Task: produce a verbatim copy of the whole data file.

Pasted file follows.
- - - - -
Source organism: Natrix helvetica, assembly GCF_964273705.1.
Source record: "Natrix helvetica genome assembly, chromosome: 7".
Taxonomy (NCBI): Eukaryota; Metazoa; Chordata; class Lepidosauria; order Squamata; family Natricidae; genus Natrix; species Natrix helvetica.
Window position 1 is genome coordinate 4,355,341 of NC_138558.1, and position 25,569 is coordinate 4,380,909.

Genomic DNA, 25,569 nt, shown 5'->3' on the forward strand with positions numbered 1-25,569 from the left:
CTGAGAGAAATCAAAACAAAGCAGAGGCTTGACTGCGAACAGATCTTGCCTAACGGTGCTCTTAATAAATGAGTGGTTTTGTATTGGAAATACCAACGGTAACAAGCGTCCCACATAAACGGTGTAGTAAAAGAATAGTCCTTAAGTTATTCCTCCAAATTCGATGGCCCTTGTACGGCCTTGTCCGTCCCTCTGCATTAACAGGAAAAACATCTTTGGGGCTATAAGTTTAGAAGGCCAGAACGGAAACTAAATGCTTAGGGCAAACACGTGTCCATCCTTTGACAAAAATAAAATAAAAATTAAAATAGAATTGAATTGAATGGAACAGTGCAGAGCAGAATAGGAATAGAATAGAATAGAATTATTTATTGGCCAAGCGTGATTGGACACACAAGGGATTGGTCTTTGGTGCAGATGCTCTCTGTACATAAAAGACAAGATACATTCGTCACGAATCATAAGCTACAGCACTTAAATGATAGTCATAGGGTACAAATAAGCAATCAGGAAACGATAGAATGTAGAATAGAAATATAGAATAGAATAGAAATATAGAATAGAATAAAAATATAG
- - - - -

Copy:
Source organism: Natrix helvetica, assembly GCF_964273705.1.
Source record: "Natrix helvetica genome assembly, chromosome: 7".
Taxonomy (NCBI): Eukaryota; Metazoa; Chordata; class Lepidosauria; order Squamata; family Natricidae; genus Natrix; species Natrix helvetica.
Window position 1 is genome coordinate 4,355,341 of NC_138558.1, and position 25,569 is coordinate 4,380,909.

Genomic DNA, 25,569 nt, shown 5'->3' on the forward strand with positions numbered 1-25,569 from the left:
CTGAGAGAAATCAAAACAAAGCAGAGGCTTGACTGCGAACAGATCTTGCCTAACGGTGCTCTTAATAAATGAGTGGTTTTGTATTGGAAATACCAACGGTAACAAGCGTCCCACATAAACGGTGTAGTAAAAGAATAGTCCTTAAGTTATTCCTCCAAATTCGATGGCCCTTGTACGGCCTTGTCCGTCCCTCTGCATTAACAGGAAAAACATCTTTGGGGCTATAAGTTTAGAAGGCCAGAACGGAAACTAAATGCTTAGGGCAAACACGTGTCCATCCTTTGACAAAAATAAAATAAAAATTAAAATAGAATTGAATTGAATGGAACAGTGCAGAGCAGAATAGGAATAGAATAGAATAGAATTATTTATTGGCCAAGCGTGATTGGACACACAAGGGATTGGTCTTTGGTGCAGATGCTCTCTGTACATAAAAGACAAGATACATTCGTCACGAATCATAAGCTACAGCACTTAAATGATAGTCATAGGGTACAAATAAGCAATCAGGAAACGATAGAATGTAGAATAGAAATATAGAATAGAATAGAAATATAGAATAGAATAAAAATATAG